BY RONALD HANAKI
SC Staff Writer
The public readings of “The Other Wes Moore: One Name, Two Fates,” continued Wednesday, October 2, in Lower Dansbury.
“The Other Wes Moore” was chosen as a part of ESU’s “One Book, One Campus” initiative.
It chronicles two boys named Wes Moore who lived in Baltimore, Maryland.
One boy became a Rhodes Scholar and a distinguished business leader.
The other is now serving a life sentence for felony murder.
Led by philosophy professor Dr. Peter Pruim, the semester-long series on “The Other Wes Moore” alternates between public readings and evening discussions each week, with the goal of stimulating long-form reading among ESU students and fostering a sense of community on campus.
The public reading on October 2 featured a dramatic adaptation of a scene from the book.
It was performed by Professor Stephanie French, and some of her students—Brandon Cabrera, Jamil Joseph, Mary Dennis, and Chris Robinson.
The performance was entitled “Of Tags, Flags and Hip-Hop Anthems.”
It was an adaptation from a scene from chapter three in the book where the other Wes Moore’s brother and mother confront him about how he is making his money.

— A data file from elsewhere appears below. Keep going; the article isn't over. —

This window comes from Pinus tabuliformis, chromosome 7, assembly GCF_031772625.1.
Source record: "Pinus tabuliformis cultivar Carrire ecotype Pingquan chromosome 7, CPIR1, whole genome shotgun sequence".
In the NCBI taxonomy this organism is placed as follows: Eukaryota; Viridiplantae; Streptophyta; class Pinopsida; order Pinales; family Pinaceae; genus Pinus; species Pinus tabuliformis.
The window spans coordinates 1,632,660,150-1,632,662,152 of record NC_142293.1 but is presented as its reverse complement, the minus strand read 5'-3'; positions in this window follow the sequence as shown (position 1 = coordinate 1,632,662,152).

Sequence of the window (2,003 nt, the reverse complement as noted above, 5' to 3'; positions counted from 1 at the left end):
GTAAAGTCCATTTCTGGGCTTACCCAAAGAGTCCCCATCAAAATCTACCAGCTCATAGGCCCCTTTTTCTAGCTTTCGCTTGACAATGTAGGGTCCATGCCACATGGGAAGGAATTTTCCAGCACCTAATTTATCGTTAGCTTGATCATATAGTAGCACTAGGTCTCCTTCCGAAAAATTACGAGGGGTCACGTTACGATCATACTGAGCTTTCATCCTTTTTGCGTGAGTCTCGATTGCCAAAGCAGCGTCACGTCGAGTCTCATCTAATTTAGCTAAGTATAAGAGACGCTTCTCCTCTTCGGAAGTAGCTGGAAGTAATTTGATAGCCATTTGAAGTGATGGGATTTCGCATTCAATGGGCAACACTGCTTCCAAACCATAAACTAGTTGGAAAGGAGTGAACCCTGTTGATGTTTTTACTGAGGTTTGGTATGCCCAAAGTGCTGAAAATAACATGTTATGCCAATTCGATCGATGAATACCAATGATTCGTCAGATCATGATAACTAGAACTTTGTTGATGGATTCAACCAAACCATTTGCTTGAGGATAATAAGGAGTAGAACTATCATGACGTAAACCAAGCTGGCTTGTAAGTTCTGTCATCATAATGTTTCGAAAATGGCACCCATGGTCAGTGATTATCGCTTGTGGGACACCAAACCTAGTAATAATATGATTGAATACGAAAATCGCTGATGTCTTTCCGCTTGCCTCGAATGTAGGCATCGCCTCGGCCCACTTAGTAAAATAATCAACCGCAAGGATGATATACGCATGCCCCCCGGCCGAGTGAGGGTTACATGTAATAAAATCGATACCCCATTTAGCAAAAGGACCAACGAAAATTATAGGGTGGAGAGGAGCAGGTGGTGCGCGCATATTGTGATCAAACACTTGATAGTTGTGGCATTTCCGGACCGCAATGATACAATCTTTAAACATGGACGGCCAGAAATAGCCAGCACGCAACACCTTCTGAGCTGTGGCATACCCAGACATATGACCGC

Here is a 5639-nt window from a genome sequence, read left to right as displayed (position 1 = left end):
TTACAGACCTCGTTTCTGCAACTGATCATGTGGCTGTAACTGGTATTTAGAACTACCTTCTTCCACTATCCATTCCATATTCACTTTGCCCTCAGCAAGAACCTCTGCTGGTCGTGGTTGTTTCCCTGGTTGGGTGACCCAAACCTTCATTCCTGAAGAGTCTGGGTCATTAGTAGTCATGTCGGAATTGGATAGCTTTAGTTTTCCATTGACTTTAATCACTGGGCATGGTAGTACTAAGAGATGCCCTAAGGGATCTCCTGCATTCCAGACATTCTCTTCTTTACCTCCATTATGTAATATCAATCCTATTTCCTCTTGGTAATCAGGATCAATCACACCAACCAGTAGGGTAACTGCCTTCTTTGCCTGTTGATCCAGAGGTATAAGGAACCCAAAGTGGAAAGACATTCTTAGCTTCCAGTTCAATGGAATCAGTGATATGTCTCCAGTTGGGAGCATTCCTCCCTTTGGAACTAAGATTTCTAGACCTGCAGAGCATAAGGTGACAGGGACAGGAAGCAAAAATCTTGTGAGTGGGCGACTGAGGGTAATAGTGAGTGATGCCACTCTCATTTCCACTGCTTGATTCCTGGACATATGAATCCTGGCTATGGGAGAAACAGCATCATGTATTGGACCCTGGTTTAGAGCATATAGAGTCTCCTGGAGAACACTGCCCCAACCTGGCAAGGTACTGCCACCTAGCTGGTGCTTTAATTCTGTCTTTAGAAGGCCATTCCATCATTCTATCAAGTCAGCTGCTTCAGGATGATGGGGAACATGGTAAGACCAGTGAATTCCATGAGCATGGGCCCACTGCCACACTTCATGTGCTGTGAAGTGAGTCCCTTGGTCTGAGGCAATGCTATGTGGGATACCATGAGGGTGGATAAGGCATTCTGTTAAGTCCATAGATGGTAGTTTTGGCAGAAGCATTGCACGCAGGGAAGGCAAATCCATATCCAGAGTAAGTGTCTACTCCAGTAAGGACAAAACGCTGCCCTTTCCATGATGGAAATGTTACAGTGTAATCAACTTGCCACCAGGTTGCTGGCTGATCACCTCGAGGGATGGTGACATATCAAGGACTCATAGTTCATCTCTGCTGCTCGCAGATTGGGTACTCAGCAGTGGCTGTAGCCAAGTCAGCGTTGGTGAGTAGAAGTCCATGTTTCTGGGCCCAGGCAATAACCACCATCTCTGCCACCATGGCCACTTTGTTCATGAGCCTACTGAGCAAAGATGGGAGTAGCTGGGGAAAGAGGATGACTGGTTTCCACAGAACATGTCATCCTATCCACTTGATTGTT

The performance used hip-hop music to convey its message.
Wes claimed that he made money by DJ-ing, but it turned out he had been dealing drugs.
The audience was asked to consider two questions, “Where did you leave your tags, and what territory did you claim?”
Professor French talked about influences and turning points in life and then asked a series of questions.
“What or who tagged you? Who were some good and not-so-good role models in your life? Why did you follow one or the other at given points? What did the you on the other path turn into? Why did you on this path end up graduating high school and going to college?” asked French.
Some students shared their own personal stories.
Other students shared their favorite quotes and music.
The evening ended with one of the students, Brandon Cabrera, sharing his own real-life “The Other Wes Moore” story.
One night, Brandon Cabrera was supposed to go to a party in Saylorsburg, but he chose not to.
The next day, Brandon L. Cabrera was reportedly stabbed at the Saylorsburg party held the night before.
The mother of ESU’s Brandon Cabrera was relieved to find her own son sleeping at home.
There were two people named Brandon Cabrera—both around the same age living a half-hour away from each other.
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